The Lord of the Rings: The Two Towers is without any doubt the ultimate showcase of how good cinema can get. Not only is Towers a worthy extenstion of the first instalment, Fellowship, but it is a stand alone thrill ride of cinematic genius.
Without warning, without any form of reminder or any chance of catching ones breath, Peter Jackson thrusts us right back into the world of middle-earth and right back into his daring and exciting form of film-making. Unlike most sequals (I guess you can’t really call this a sequal) Towers is a completely different and unique film from the first. Towers presents a darker more unforgiving Mddle-earth and is unquestionably a war epic of truly incredible proportions.
Watching the film the energy that oozes off the screen in the extremely fast paced and action packed three hours gives you a bizz that many people would relate as the feeling they had when watching The Empire Strikes Back for the first time all those years ago. The chemistry between each character, aided undoubtedly by the first film is electric and every scene serves to advance the film in a positive and entertaining direction. One weeps at the sheer brilliance of the films complex construction and near perfect cinematic execution. This is the stuff dreams are made of, this is the stuff that shapes the way forward in the future of film.
Towers is not without flaw, with a screen time limit of three hours much of the book has been cut and changed much to the displeasure of many fans and purists. Still the film stands alone all by itself as grand cinema regardless of how prescious the book is. There are some very obvious computer aided effects, especially when watching the Ents, but these are over shadowed by the sheer joy derived form the events on screen. Peter succeeds where most special effects directors fail, he suspends disbelief so that even the most fake of creations is missed as the audience gets sucked into the events on screen. Speaking of special effects, Gollum/Smeagol will undoubtedly go down in history as the very first succesful completely computer generated characters on film. Yes he is obviously created by a computer, but he looks far better than anything else that has ever been presented and the character itself is an absolute treat and completely steels the show. The emotional high point of the film is stolen by Gollum in his two he scenes where he speaks quite disturbingly to himself as each other alter ego.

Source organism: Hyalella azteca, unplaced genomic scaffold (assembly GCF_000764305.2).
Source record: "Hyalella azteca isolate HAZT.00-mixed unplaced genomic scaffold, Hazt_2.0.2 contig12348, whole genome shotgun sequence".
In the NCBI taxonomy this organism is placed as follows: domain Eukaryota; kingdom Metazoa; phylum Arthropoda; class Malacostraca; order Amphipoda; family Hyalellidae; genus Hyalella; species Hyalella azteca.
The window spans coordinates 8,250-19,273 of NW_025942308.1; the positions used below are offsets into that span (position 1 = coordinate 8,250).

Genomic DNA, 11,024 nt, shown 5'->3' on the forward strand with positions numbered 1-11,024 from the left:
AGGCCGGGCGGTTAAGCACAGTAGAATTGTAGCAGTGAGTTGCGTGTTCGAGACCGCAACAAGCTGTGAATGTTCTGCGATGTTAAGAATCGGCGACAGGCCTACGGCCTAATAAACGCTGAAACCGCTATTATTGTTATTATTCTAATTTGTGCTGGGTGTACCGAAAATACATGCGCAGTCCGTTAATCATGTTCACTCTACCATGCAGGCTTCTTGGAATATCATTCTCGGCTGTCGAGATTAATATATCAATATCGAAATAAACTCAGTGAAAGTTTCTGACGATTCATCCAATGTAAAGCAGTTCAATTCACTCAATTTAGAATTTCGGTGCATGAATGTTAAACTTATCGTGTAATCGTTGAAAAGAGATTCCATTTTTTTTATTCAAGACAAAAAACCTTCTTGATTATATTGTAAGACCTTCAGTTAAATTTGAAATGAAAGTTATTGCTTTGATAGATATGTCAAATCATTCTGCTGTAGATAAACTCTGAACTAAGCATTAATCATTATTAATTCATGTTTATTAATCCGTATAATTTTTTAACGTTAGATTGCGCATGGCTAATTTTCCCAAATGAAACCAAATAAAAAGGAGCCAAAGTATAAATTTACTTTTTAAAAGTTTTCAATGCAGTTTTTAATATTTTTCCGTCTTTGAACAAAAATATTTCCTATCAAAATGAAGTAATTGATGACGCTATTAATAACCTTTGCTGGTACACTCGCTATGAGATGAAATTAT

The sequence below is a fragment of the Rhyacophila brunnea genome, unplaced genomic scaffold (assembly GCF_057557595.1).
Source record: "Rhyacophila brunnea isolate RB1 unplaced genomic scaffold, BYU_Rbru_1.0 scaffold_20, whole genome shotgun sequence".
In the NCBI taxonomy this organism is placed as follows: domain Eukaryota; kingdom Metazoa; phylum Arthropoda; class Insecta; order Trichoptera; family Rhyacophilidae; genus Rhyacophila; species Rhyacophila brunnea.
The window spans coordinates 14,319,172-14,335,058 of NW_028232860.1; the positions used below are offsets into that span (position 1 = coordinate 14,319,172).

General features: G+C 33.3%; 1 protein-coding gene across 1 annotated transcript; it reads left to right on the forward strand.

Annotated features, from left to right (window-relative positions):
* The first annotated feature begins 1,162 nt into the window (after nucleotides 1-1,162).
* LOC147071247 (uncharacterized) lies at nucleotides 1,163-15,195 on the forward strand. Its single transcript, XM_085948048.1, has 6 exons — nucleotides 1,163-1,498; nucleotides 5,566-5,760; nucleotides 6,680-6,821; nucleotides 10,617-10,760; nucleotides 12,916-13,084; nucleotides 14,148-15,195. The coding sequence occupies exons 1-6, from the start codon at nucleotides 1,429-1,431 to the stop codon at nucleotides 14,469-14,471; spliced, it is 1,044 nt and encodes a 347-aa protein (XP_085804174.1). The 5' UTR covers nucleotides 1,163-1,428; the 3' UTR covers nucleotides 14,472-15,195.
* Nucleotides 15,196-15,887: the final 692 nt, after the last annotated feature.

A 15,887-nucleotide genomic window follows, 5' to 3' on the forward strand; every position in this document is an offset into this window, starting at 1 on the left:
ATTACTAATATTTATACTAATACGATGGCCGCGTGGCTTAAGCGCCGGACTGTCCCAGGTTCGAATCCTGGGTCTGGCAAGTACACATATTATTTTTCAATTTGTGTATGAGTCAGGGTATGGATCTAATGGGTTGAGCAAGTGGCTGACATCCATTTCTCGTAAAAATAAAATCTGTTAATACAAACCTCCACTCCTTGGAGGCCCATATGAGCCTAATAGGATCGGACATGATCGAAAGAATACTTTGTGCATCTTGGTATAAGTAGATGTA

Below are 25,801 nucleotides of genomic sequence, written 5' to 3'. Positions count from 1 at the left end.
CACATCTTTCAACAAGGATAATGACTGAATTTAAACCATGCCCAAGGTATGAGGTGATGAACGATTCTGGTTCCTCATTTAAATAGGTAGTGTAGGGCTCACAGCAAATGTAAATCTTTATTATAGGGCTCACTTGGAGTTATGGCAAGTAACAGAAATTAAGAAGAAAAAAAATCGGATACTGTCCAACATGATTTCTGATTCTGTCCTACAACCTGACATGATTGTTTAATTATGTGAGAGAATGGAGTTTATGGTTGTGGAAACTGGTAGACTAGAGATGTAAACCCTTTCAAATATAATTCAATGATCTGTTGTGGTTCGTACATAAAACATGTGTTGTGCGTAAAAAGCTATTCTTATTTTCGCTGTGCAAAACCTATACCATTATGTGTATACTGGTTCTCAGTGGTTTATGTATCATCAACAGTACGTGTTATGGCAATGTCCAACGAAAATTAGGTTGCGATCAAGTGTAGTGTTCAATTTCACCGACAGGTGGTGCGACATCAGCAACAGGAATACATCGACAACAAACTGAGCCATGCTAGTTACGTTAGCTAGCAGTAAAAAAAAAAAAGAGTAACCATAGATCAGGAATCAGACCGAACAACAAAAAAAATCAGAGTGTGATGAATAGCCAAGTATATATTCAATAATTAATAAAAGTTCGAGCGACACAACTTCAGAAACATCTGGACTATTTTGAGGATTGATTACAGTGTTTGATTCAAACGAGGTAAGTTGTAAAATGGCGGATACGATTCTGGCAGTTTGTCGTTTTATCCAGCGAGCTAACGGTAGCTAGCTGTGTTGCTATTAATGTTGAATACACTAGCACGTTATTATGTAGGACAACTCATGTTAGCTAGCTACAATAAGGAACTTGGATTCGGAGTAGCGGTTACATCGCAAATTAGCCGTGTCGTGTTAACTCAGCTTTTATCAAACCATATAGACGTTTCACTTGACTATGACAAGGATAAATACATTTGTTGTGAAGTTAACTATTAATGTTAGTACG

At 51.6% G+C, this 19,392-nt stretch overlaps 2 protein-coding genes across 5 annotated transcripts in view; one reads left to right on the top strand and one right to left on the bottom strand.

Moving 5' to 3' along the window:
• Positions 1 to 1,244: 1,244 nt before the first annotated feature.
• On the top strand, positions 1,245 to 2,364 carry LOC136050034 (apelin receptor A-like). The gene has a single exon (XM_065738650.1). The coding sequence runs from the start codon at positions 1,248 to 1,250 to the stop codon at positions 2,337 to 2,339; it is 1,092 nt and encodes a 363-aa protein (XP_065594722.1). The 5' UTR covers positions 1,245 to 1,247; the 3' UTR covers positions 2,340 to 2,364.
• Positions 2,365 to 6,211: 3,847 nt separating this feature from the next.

The acting is all very sifficient and definately above average for any film of this style. Special credits should go to Brad Dourif as Wormtounge who is as evil and cunning as the genius of Peters vision, Elijah as Frodo and Sean as Sam who as a pair make for a great on screen plutonic chemistry defining a lost art of male comradeship, and of course Any Serkis as Gollum.
The film is often very light hearted as John-Rhys Davis discards his sombre Dwarf character Gimli from the first film and settles in as the comic-relief, this is a sharp contrast to the films very dark themes. People die, limbs are hacked, the world falls apart around them, but all the while Peter remains focussed on the task at hand and delivers Tolkiens message with the edge that only he can.
The Films three climaxes, the Battle of Helm’s Deep, the Trashing of isengard and the Siege at Osgilith would all be a single fitting end to any epic film, and then the film leaves you breathless and wanting more… Such torture – if the ending to Fellowship had you wanting more, this willhave you tearing out the seats at the cinema in riot that you have to wait another year… Still to behold the scene at Helm’s Deep will be enough, no words can describe this except to say that it is the biggest most spectacular battle on screen and will not fail tpo satify.
These films are looking to be the defining trilogy of this century and are certainly groundbreaking near perfect cinema. This once weeped for a good portion of the film, I can only hope the experience is as good as that for everyone else. Peter Jackson, Heres to you and yours!